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[whatwg] framesets

From: Peter Brawley <pb@artfulsoftware.com>
Date: Thu, 15 Oct 2009 22:33:08 -0500
Message-ID: <4AD7E974.9070503@artfulsoftware.com>
Nelson,

1) Framesets have been deprecated for quite a long time. The reasons
for the deprecation have been repeated ad nauseam, and very solid.

Which solid objections did I not knock down?

2) There is a specific use-case (that has nothing to do with databases
or bookmarking) that framesets solve better out-of-the box right now
in most browsers: that of a panel-based layout that allows resizing
and maintains UI state without flickering whilst loading content in
different panels (this is, I believe, the "something" you're getting
at).

OK.

>3) There are HTML5-conformant solutions available right now that allow
>you to replicate the above scenario with a little more work.

Can't tell without a lotta work on it, I've solved the problem once, I'd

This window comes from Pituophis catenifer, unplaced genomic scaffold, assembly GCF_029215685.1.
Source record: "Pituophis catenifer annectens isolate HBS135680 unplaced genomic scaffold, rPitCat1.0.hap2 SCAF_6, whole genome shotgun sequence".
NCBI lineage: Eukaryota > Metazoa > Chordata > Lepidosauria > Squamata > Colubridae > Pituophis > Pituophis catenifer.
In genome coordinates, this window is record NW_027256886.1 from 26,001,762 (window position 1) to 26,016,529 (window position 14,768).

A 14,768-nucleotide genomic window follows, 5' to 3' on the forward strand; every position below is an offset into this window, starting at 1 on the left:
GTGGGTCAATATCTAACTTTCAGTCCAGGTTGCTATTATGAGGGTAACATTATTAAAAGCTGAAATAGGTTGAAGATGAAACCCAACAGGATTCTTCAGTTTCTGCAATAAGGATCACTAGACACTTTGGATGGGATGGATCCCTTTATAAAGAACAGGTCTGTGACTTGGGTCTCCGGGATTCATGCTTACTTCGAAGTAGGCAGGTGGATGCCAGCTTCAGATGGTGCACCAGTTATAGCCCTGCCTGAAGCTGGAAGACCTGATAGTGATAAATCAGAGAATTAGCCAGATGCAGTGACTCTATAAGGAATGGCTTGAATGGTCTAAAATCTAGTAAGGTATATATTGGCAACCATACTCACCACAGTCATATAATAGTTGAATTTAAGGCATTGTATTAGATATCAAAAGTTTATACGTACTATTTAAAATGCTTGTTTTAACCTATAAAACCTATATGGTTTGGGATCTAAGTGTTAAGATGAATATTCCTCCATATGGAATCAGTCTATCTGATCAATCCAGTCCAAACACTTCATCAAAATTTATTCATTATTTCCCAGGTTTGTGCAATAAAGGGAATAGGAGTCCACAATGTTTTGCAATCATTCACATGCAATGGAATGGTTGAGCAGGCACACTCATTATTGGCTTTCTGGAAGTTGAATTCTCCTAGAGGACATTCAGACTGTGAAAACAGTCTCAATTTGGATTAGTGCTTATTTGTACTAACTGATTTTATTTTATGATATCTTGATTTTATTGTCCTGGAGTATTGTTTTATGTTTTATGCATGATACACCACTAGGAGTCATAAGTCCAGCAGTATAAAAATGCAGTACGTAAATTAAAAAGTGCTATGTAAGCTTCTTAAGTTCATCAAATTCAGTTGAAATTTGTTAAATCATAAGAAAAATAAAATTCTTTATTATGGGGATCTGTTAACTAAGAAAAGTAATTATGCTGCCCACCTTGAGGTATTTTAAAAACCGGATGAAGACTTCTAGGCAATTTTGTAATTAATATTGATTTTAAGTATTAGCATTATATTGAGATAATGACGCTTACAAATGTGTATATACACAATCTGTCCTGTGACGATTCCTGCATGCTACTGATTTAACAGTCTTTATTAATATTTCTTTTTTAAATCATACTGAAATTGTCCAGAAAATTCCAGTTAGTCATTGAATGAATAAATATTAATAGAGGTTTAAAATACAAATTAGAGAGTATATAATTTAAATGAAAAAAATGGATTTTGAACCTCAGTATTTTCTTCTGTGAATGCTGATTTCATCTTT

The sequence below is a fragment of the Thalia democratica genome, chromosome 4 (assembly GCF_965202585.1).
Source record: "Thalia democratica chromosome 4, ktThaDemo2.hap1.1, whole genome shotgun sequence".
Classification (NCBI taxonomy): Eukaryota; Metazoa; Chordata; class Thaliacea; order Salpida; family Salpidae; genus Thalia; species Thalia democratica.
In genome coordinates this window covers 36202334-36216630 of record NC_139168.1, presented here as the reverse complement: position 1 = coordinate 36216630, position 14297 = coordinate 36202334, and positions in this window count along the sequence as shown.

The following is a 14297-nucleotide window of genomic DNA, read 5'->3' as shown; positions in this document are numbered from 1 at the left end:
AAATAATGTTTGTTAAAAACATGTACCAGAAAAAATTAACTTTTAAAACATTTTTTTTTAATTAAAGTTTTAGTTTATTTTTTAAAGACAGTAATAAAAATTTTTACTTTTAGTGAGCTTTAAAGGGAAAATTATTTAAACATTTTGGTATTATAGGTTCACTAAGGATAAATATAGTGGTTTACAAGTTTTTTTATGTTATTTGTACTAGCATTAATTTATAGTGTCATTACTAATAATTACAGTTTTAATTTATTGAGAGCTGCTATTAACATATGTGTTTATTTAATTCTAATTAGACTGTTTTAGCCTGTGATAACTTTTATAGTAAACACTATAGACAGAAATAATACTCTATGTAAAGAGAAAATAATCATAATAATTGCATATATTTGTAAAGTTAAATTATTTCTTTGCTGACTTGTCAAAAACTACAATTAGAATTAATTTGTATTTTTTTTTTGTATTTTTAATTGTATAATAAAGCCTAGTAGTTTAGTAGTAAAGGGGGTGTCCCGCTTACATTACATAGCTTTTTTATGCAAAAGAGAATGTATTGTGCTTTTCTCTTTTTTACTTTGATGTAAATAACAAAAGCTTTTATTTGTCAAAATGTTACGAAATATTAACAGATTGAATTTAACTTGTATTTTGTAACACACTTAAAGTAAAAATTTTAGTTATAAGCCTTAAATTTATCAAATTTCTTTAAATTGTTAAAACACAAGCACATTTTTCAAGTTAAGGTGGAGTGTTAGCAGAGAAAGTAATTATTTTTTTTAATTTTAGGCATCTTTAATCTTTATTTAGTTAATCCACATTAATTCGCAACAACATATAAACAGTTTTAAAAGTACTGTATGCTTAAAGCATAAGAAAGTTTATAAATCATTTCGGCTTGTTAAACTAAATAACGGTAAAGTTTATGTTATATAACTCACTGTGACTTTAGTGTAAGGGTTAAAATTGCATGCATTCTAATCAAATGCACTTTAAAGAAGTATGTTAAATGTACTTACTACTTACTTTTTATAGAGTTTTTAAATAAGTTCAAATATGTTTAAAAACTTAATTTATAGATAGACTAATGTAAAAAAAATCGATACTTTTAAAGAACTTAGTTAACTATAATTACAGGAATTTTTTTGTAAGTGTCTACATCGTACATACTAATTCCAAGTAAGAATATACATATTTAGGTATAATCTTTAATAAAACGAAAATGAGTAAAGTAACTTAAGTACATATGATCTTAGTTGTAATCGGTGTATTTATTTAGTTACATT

rather spend development time on unsolved problems.

>6) For clarity sake, I'll repeat the point made several times:the
>bookmarking/navigation/security issue is *not* solved by framesets,

OK and for clarity's sake I'll again repeat framesets don't solve the 
navigation problem, they just make it easier to solve than any other 
available proved solution, and this wee problem is that browsers  own 
bookmarks, database users own database table rows, so usually you 
shouldn't bookmark database table rows, and much follows from that, 
therefore saying server issues don't bear on this issue is IMO 
astonishingly & quite wrongly blinkered.

>As an aside, there is a reason why AJAX has become so popular over the
>past few years: it solves the specific UI-reset issue that is inherent
>in full-page refreshes. Maybe there is room for a better,
>standard-based approach to solving this issue, but framesets ain't it.

Indeed, and as you also know in some contexts AJAX is not the most 
desirable refresh solution.

Thanks for the links to two alternative possibilities.

PB

-----

Nelson Menezes wrote:
> Wow, what a tour de force; 78 messages and no progress.
>
> Peter, I believe the only reason the discussion has carried so far is